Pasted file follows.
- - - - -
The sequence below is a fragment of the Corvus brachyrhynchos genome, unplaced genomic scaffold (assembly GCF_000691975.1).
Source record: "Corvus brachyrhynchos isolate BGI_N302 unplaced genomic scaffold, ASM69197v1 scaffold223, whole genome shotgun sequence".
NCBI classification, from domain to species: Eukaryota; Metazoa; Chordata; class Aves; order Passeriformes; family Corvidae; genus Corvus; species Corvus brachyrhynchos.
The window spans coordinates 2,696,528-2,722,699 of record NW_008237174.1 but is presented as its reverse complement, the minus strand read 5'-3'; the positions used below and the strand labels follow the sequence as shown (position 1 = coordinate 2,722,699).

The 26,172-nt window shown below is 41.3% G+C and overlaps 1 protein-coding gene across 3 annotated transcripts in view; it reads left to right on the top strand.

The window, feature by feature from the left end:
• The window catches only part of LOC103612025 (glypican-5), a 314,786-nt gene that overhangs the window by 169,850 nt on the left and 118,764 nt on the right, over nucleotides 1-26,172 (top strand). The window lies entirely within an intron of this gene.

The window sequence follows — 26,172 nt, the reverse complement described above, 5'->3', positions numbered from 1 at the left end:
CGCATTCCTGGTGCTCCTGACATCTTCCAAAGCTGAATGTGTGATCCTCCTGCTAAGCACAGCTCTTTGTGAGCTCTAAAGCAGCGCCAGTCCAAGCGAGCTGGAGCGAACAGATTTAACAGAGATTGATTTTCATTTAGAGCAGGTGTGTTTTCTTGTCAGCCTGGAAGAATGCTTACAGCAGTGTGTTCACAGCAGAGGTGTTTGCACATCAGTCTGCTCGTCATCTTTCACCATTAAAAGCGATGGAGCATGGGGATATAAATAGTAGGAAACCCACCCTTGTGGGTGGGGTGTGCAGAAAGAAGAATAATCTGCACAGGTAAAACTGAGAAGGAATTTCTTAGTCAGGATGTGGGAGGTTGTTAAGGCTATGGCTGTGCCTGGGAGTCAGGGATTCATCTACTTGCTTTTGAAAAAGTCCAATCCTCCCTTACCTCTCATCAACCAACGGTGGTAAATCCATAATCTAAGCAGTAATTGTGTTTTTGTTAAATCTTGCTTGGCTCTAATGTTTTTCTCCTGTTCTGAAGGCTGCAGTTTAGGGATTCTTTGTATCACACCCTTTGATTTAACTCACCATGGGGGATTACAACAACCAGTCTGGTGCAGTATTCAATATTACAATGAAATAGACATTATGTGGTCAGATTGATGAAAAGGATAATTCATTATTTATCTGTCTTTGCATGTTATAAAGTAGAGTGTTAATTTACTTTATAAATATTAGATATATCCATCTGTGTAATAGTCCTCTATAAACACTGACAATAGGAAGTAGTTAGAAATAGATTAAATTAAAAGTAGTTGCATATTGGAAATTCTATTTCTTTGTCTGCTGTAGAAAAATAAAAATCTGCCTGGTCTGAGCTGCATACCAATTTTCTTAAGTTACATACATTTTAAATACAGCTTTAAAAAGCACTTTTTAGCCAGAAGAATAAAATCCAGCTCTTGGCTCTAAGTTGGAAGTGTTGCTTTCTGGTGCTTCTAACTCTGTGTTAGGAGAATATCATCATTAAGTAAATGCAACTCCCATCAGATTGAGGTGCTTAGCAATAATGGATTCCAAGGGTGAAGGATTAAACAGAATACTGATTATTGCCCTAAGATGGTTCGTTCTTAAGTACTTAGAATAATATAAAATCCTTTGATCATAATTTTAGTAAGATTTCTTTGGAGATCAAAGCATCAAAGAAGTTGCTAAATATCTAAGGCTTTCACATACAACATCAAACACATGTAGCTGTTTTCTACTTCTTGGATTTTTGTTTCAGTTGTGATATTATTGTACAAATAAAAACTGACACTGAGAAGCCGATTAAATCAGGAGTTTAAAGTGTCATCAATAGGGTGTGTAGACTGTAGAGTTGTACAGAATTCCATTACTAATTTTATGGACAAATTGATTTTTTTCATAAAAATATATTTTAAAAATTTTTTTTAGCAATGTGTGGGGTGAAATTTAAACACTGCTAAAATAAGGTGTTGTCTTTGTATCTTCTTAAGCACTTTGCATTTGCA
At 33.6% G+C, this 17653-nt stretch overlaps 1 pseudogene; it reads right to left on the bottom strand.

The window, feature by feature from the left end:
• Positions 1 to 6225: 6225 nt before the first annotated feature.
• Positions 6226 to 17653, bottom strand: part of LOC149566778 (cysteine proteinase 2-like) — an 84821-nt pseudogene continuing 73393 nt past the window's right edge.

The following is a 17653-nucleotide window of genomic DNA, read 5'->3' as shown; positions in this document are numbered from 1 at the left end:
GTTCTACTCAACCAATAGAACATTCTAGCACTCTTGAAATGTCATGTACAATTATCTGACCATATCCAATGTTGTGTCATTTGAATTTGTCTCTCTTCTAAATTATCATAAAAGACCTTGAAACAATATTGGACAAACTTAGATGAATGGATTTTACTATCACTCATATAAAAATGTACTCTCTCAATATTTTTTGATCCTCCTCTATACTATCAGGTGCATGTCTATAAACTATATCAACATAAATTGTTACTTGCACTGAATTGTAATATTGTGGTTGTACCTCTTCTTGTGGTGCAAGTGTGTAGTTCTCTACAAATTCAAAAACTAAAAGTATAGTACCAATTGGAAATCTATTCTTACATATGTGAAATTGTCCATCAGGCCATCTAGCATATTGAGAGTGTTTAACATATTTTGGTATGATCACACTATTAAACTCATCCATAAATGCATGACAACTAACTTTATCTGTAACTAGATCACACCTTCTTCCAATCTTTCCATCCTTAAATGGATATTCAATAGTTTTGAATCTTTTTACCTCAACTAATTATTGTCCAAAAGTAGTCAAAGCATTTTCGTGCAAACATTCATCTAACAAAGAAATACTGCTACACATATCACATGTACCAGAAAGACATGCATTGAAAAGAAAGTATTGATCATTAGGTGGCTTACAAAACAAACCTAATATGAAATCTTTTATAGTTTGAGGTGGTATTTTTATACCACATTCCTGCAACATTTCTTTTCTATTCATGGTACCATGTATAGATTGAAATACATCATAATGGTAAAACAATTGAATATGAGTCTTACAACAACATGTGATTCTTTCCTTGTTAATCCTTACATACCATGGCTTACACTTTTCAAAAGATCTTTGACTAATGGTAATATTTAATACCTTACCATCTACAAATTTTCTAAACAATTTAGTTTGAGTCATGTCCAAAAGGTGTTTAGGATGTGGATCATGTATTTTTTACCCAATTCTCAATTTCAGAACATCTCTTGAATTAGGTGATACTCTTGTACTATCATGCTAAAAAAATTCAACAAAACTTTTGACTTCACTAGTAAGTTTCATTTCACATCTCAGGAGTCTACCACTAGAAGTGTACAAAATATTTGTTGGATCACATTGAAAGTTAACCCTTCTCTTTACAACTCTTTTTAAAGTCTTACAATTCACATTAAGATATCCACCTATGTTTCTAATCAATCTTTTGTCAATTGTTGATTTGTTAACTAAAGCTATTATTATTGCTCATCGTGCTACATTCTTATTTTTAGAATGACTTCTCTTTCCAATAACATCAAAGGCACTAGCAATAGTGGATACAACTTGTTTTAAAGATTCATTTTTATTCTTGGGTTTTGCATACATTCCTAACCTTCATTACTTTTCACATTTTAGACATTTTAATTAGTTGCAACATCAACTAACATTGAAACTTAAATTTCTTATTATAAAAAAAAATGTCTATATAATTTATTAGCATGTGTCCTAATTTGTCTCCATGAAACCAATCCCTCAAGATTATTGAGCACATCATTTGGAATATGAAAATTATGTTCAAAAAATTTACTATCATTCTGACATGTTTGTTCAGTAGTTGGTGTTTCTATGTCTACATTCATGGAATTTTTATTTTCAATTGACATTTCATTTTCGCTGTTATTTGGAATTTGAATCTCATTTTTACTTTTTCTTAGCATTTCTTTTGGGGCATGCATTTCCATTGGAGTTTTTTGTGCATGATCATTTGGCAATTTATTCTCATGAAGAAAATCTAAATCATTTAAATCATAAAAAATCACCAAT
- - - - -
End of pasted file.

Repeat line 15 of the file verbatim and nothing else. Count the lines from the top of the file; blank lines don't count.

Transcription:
GTTCTACTCAACCAATAGAACATTCTAGCACTCTTGAAATGTCATGTACAATTATCTGACCATATCCAATGTTGTGTCATTTGAATTTGTCTCTCTTCTAAATTATCATAAAAGACCTTGAAACAATATTGGACAAACTTAGATGAATGGATTTTACTATCACTCATATAAAAATGTACTCTCTCAATATTTTTTGATCCTCCTCTATACTATCAGGTGCATGTCTATAAACTATATCAACATAAATTGTTACTTGCACTGAATTGTAATATTGTGGTTGTACCTCTTCTTGTGGTGCAAGTGTGTAGTTCTCTACAAATTCAAAAACTAAAAGTATAGTACCAATTGGAAATCTATTCTTACATATGTGAAATTGTCCATCAGGCCATCTAGCATATTGAGAGTGTTTAACATATTTTGGTATGATCACACTATTAAACTCATCCATAAATGCATGACAACTAACTTTATCTGTAACTAGATCACACCTTCTTCCAATCTTTCCATCCTTAAATGGATATTCAATAGTTTTGAATCTTTTTACCTCAACTAATTATTGTCCAAAAGTAGTCAAAGCATTTTCGTGCAAACATTCATCTAACAAAGAAATACTGCTACACATATCACATGTACCAGAAAGACATGCATTGAAAAGAAAGTATTGATCATTAGGTGGCTTACAAAACAAACCTAATATGAAATCTTTTATAGTTTGAGGTGGTATTTTTATACCACATTCCTGCAACATTTCTTTTCTATTCATGGTACCATGTATAGATTGAAATACATCATAATGGTAAAACAATTGAATATGAGTCTTACAACAACATGTGATTCTTTCCTTGTTAATCCTTACATACCATGGCTTACACTTTTCAAAAGATCTTTGACTAATGGTAATATTTAATACCTTACCATCTACAAATTTTCTAAACAATTTAGTTTGAGTCATGTCCAAAAGGTGTTTAGGATGTGGATCATGTATTTTTTACCCAATTCTCAATTTCAGAACATCTCTTGAATTAGGTGATACTCTTGTACTATCATGCTAAAAAAATTCAACAAAACTTTTGACTTCACTAGTAAGTTTCATTTCACATCTCAGGAGTCTACCACTAGAAGTGTACAAAATATTTGTTGGATCACATTGAAAGTTAACCCTTCTCTTTACAACTCTTTTTAAAGTCTTACAATTCACATTAAGATATCCACCTATGTTTCTAATCAATCTTTTGTCAATTGTTGATTTGTTAACTAAAGCTATTATTATTGCTCATCGTGCTACATTCTTATTTTTAGAATGACTTCTCTTTCCAATAACATCAAAGGCACTAGCAATAGTGGATACAACTTGTTTTAAAGATTCATTTTTATTCTTGGGTTTTGCATACATTCCTAACCTTCATTACTTTTCACATTTTAGACATTTTAATTAGTTGCAACATCAACTAACATTGAAACTTAAATTTCTTATTATAAAAAAAAATGTCTATATAATTTATTAGCATGTGTCCTAATTTGTCTCCATGAAACCAATCCCTCAAGATTATTGAGCACATCATTTGGAATATGAAAATTATGTTCAAAAAATTTACTATCATTCTGACATGTTTGTTCAGTAGTTGGTGTTTCTATGTCTACATTCATGGAATTTTTATTTTCAATTGACATTTCATTTTCGCTGTTATTTGGAATTTGAATCTCATTTTTACTTTTTCTTAGCATTTCTTTTGGGGCATGCATTTCCATTGGAGTTTTTTGTGCATGATCATTTGGCAATTTATTCTCATGAAGAAAATCTAAATCATTTAAATCATAAAAAATCACCAAT